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Accidents of Influence

Writing as a Woman and a Jew in America

Norma Rosen

Publication Year: 1992

For Norma Rosen, the Holocaust is the central event of the twentieth century. In this book, she examines the relationship of post-Holocaust writers to their work in terms of subject, language, imagery, and facing up to the task of writing in a post-Holocaust era. She considers the work of such major influences on our time as T. S. Eliot, Simone Weil, Anne Frank, E. L. Doctorow, Norman Mailer, Eugenio Montale, Philip Roth, and Saul Bellow. Accidents of Influence combines critical analysis with personal response and autobiographical moments. It includes quotidian encounters in friendship, sex, society, art, politics, response to violence, and religious observance, which struggle for moral ground in this post-Holocaust era.

Published by: State University of New York Press

Series: SUNY series in Modern Jewish Literature and Culture

Title Page

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pp. iii


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pp. iv


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pp. vii-viii

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pp. ix-xiii

Though I began to publish fiction in 1959, it was not until 1973 that I risked my first foray into direct statement, unprotected by masks of fictional characters and voices. I have left these essays and short pieces as they originally appeared except for changes to omit duplications of reference or to clarify the intention of the writing, but without bringing them up to date with books or opinions that...

1. A Holocaust Mentality

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The Holocaust and the American-Jewish Novelist

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pp. 3-17

I was surprised to find myself asked to be a speaker at a conference on Holocaust writing. The reason I was asked, I was told, was because I was one of the very few American fiction writers to have treated the subject. I began to wonder why. Why so few had written, and why this conference, for which a lone writer had to be searched out and tapped. From there it was a short step to wondering about who had...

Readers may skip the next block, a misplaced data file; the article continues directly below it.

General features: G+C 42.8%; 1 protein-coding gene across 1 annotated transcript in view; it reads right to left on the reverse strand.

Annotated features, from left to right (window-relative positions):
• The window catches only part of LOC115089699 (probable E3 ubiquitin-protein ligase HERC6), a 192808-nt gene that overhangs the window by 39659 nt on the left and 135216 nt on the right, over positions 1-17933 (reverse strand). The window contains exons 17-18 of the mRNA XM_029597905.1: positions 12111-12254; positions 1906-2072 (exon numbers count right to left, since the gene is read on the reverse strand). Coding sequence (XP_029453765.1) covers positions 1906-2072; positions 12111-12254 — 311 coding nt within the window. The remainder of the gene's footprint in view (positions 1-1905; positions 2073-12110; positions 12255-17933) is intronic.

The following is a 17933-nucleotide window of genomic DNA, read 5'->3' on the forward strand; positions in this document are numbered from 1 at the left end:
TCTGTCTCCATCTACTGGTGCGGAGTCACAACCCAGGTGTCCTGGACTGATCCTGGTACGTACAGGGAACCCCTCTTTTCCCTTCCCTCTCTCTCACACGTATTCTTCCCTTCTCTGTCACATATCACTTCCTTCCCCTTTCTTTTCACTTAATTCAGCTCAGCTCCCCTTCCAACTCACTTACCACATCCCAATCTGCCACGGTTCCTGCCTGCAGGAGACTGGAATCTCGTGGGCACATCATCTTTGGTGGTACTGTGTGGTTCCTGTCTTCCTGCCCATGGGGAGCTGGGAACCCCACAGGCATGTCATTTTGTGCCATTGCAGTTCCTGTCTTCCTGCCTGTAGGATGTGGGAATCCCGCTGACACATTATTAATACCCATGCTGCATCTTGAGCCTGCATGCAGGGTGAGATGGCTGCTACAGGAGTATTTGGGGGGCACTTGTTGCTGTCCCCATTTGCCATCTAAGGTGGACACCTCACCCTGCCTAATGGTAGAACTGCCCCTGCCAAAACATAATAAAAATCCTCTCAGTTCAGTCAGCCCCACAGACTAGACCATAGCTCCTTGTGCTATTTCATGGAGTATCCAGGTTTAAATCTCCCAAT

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Simone Weil-A Dissenting View

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pp. 19-28

Simone Weil had the kind of genius that marshals all fact, all history, all literature, all culture to one consuming interest. With her great learning, she strove to connect fragments of Pythagorean geometry, Jesus, Krishna, Plato, American Indian tales (the marriage of Dirty-Boy and the daughter of the chief becomes the Incarnation and the Redemption), Gilgamesh and Sanskrit, the Cather...

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The Bird Has No Wings: Letters of Peter Schwiefert

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pp. 29-32

In 1938, Peter Schwiefert, a half-Jew, fled Nazi Germany to live as a self-declared Jewish refugee-first in Portugal, where he was imprisoned, then in Athens, where he was penniless. Peter's father, a playwright, and his stepfather, a member of an influential Prussian family, were gentiles. Peter's Jewish mother passed for German. All were furious at him for leaving. Under their protection,...

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Bernard Malamud and the Accidents of Influence

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pp. 33-39

"As a writer," Bernard Malamud said in an interview in the seventies, "I've been influenced by Hawthorne, James, Mark Twain, Hemingway, more than I have been by Sholom Aleichem and I. L. Peretz." More recently, Malamud mentioned Michael Seide as an influence. I eagerly tracked down Seide's short-story collection The Common Thread, published in 1945, and found a sensibility and...